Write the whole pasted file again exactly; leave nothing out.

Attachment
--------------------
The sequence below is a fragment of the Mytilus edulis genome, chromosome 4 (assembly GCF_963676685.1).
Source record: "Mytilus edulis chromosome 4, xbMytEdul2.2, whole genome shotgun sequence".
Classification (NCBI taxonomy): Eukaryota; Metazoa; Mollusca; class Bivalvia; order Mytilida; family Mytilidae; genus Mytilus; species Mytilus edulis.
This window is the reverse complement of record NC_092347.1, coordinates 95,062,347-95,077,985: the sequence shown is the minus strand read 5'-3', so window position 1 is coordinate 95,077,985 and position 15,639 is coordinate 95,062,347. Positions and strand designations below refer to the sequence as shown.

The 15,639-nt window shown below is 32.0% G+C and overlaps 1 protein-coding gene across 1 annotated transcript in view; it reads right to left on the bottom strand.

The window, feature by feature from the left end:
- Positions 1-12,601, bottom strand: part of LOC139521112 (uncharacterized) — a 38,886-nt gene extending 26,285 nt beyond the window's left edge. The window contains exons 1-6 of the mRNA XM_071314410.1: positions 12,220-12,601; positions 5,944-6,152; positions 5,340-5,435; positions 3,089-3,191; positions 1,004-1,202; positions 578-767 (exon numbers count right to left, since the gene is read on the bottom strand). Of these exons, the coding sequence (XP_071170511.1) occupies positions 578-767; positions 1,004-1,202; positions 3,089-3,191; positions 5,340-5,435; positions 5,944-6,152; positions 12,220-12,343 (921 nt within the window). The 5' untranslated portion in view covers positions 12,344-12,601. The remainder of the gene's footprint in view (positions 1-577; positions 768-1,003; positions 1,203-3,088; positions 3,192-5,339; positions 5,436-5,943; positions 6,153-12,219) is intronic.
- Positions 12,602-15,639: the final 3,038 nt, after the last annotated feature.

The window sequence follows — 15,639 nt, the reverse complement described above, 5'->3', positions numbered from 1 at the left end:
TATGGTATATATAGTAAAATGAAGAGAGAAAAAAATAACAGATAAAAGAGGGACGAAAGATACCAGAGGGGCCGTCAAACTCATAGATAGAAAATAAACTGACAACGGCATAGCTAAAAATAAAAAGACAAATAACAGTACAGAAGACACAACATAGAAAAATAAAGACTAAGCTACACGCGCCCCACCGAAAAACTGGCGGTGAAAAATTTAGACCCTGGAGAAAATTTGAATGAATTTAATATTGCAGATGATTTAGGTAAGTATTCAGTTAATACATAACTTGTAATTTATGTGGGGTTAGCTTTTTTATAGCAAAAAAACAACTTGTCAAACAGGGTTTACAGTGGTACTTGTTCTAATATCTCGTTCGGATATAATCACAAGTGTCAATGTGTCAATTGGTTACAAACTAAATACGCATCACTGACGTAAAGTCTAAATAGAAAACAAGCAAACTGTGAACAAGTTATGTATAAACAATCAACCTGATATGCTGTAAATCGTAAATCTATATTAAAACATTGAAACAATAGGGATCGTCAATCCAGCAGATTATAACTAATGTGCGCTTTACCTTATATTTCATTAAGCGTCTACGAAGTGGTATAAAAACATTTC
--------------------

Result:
The sequence below is a fragment of the Mytilus edulis genome, chromosome 4 (assembly GCF_963676685.1).
Source record: "Mytilus edulis chromosome 4, xbMytEdul2.2, whole genome shotgun sequence".
Classification (NCBI taxonomy): Eukaryota; Metazoa; Mollusca; class Bivalvia; order Mytilida; family Mytilidae; genus Mytilus; species Mytilus edulis.
This window is the reverse complement of record NC_092347.1, coordinates 95,062,347-95,077,985: the sequence shown is the minus strand read 5'-3', so window position 1 is coordinate 95,077,985 and position 15,639 is coordinate 95,062,347. Positions and strand designations below refer to the sequence as shown.

The 15,639-nt window shown below is 32.0% G+C and overlaps 1 protein-coding gene across 1 annotated transcript in view; it reads right to left on the bottom strand.

The window, feature by feature from the left end:
- Positions 1-12,601, bottom strand: part of LOC139521112 (uncharacterized) — a 38,886-nt gene extending 26,285 nt beyond the window's left edge. The window contains exons 1-6 of the mRNA XM_071314410.1: positions 12,220-12,601; positions 5,944-6,152; positions 5,340-5,435; positions 3,089-3,191; positions 1,004-1,202; positions 578-767 (exon numbers count right to left, since the gene is read on the bottom strand). Of these exons, the coding sequence (XP_071170511.1) occupies positions 578-767; positions 1,004-1,202; positions 3,089-3,191; positions 5,340-5,435; positions 5,944-6,152; positions 12,220-12,343 (921 nt within the window). The 5' untranslated portion in view covers positions 12,344-12,601. The remainder of the gene's footprint in view (positions 1-577; positions 768-1,003; positions 1,203-3,088; positions 3,192-5,339; positions 5,436-5,943; positions 6,153-12,219) is intronic.
- Positions 12,602-15,639: the final 3,038 nt, after the last annotated feature.

The window sequence follows — 15,639 nt, the reverse complement described above, 5'->3', positions numbered from 1 at the left end:
TATGGTATATATAGTAAAATGAAGAGAGAAAAAAATAACAGATAAAAGAGGGACGAAAGATACCAGAGGGGCCGTCAAACTCATAGATAGAAAATAAACTGACAACGGCATAGCTAAAAATAAAAAGACAAATAACAGTACAGAAGACACAACATAGAAAAATAAAGACTAAGCTACACGCGCCCCACCGAAAAACTGGCGGTGAAAAATTTAGACCCTGGAGAAAATTTGAATGAATTTAATATTGCAGATGATTTAGGTAAGTATTCAGTTAATACATAACTTGTAATTTATGTGGGGTTAGCTTTTTTATAGCAAAAAAACAACTTGTCAAACAGGGTTTACAGTGGTACTTGTTCTAATATCTCGTTCGGATATAATCACAAGTGTCAATGTGTCAATTGGTTACAAACTAAATACGCATCACTGACGTAAAGTCTAAATAGAAAACAAGCAAACTGTGAACAAGTTATGTATAAACAATCAACCTGATATGCTGTAAATCGTAAATCTATATTAAAACATTGAAACAATAGGGATCGTCAATCCAGCAGATTATAACTAATGTGCGCTTTACCTTATATTTCATTAAGCGTCTACGAAGTGGTATAAAAACATTTC